Geocaching: Calling All Modern Day Treasure Hunters
The wind is howling yet you fight against the elements, determined to fulfil your task. According to your calculations you should be very close by now. Scouring the area, you double check your phone, then, suddenly you find it – the treasure! A geocache filled with trinkets and tokens – photographs, a red toy car, playing cards from New Zealand, a handful of colourful marbles with different initials painted on, a lucky penny and a small figurine of a one-legged pirate.
Geocaching is a unique activity. Harnessing the incredible power and accuracy of GPS systems around the world, this family-friendly treasure hunt provides geocachers with a great way of enjoying the great outdoors, keeping fit and using their brains! Best of all? It can be completely free. All you need is some basic equipment and you can start searching.
How Did Geocaching Begin?
The romance of hunting for hidden treasure has thrilled generations of travellers. From Spanish doubloons to smuggler’s coves, there is something about a map where X marks the spot that gets our hearts racing. However, this particular method of tracking down treasure began on a spring day in 2000 when the first ever GPS-led game of hide and seek took place in the USA.
This day marked the opening up of GPS to the world – rather than just the military – and within a few months www.geocaching.com was born. Nowadays there are lots of sites that provide the coordinates for the millions of web-logged caches that are stashed away all over the globe.
How Does It Work?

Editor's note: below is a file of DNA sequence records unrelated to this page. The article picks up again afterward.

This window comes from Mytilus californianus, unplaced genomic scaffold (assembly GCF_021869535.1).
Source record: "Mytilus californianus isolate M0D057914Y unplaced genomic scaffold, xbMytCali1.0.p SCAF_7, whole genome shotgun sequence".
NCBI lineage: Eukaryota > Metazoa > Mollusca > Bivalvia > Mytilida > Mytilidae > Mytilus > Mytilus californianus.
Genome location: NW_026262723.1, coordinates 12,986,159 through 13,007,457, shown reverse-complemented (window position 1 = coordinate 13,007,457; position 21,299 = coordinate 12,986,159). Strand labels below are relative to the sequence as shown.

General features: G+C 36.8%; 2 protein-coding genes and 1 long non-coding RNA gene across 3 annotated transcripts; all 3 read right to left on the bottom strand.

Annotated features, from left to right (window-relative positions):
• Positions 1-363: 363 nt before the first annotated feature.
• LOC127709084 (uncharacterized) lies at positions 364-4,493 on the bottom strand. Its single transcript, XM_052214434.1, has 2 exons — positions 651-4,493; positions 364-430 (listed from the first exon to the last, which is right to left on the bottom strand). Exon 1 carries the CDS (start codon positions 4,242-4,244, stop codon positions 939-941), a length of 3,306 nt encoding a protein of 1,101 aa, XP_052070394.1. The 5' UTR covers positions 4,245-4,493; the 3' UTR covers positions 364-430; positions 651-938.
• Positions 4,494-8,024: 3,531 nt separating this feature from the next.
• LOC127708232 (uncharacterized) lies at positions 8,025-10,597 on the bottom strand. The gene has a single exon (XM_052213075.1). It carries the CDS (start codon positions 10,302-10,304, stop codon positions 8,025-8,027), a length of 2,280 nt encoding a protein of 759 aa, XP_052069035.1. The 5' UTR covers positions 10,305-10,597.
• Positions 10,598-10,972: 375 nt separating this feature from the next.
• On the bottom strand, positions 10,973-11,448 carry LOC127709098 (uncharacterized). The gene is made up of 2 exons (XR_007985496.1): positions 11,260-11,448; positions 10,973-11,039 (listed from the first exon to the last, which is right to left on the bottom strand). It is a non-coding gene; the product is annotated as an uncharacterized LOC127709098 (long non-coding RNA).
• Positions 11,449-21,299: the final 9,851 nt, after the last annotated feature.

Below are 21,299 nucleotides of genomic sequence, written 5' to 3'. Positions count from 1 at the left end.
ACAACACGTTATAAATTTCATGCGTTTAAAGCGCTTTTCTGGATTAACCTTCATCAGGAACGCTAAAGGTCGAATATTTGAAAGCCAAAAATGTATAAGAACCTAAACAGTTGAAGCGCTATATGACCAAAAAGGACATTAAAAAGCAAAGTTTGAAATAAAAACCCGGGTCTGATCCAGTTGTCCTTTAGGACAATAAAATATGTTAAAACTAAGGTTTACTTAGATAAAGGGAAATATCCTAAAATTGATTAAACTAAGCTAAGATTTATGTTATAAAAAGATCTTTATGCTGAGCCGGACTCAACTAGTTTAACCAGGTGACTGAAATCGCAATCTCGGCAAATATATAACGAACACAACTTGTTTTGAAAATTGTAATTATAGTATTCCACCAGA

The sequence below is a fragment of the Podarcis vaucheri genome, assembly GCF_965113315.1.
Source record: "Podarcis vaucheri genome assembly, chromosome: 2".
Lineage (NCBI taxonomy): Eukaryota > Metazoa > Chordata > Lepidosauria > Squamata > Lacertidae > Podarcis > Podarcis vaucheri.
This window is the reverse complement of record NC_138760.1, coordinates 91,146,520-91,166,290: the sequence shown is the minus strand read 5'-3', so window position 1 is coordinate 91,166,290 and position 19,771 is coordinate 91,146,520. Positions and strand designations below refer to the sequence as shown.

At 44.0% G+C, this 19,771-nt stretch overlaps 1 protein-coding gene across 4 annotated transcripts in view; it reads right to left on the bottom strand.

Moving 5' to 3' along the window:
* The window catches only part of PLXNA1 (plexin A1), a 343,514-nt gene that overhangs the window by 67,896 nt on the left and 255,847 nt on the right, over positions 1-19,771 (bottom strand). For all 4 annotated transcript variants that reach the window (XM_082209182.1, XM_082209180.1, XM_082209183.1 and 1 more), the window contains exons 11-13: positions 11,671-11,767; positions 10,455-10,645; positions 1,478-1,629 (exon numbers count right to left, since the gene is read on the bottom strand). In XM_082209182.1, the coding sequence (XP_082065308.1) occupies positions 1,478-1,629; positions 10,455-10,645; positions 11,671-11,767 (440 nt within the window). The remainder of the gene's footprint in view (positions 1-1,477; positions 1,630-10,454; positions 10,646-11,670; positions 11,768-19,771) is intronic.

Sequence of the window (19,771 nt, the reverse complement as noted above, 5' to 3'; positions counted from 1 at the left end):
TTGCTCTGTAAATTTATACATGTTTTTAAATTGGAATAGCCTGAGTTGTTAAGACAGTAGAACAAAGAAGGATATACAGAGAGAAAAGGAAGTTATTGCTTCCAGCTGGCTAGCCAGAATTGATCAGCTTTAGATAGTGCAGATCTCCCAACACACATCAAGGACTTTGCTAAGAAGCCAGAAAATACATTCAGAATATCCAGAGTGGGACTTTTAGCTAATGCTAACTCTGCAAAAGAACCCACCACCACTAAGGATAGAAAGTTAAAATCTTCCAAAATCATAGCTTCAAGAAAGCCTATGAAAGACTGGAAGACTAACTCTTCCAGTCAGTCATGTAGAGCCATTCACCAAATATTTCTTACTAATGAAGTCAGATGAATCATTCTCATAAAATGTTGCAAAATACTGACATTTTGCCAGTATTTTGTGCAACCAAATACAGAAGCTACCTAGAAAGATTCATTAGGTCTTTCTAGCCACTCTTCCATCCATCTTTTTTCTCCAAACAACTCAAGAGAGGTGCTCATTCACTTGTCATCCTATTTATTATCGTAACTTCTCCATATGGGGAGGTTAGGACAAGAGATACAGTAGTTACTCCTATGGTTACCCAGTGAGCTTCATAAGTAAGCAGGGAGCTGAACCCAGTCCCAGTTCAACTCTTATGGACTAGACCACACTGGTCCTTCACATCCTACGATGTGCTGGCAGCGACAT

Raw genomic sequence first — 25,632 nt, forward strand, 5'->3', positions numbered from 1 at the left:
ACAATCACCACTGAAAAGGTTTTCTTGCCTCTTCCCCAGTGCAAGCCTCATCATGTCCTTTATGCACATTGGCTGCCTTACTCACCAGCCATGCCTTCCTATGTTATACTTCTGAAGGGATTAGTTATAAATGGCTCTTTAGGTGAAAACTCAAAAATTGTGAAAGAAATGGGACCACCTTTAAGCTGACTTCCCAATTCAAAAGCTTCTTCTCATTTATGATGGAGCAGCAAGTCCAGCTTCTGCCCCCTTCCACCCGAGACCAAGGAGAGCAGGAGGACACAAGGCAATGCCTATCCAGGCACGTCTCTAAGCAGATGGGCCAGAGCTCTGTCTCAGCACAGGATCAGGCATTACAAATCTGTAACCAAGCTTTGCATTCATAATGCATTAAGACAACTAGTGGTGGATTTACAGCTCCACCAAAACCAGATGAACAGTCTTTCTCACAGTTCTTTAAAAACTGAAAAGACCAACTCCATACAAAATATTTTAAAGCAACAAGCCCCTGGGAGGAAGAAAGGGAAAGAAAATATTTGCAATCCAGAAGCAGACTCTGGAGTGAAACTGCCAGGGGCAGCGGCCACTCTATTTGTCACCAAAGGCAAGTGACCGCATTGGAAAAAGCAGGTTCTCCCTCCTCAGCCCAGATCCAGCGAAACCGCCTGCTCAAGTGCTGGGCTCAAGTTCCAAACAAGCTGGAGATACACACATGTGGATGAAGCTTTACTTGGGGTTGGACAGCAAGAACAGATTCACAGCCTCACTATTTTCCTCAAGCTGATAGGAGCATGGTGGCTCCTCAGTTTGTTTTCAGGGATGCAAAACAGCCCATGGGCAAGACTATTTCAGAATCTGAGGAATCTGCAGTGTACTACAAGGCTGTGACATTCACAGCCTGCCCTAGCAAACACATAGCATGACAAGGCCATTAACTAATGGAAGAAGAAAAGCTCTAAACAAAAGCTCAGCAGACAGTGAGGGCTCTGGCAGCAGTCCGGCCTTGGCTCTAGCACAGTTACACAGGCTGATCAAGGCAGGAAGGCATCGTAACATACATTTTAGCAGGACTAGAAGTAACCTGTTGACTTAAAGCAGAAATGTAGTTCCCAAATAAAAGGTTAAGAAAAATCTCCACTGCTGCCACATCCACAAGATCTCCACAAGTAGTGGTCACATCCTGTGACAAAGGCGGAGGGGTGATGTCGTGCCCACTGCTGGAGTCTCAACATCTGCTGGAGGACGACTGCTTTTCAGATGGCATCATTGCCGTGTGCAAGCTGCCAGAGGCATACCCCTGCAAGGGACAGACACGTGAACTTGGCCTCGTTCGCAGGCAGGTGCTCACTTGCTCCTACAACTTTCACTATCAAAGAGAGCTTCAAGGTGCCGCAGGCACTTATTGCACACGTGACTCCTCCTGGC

It’s a fairly simple idea. Someone hides a ‘cache’ – a box of (inexpensive) treasures – and then records its GPS coordinates online. You use a GPS receiver and a map to find the cache. Then you open it up swap some of the items inside for things you have brought with you, sign the register to let the owner know you’ve been there and carefully replace the cache where you found it. You can also log your finds online.
Simple as it sounds, sites vary in difficulty with some being tough to reach (although caches are not permitted on private land or national parks). Some geocachers provide ciphers or clues which the searcher has to solve in order to discover the coordinates. Remember, the cache you are searching for may be a box, a bag or even a small film cannister so keep your eyes peeled!
What Do I Need?
The absolute essentials are a GPS receiver (or a smartphone), a compass and a topographic map. Without these you have no chance of finding a cache! If you’re planning on taking something out you must leave something behind. The ideal ‘treasure’ is small, inexpensive and nondegradable. A disposable camera is a great option. Take spare batteries for your GPS receiver, as well as a first-aid kit and appropriate clothing for your location.
Our single trip travel insurance provides the ideal cover for your geocaching adventures. Whether you are searching for your treasure trove on a staycation or abroad, we have a single trip travel insurance policy perfect for you. Our outstanding travel packages cover all sorts of thrilling activities, leaving you free to unleash your wild side knowing our single trip travel insurance has your back!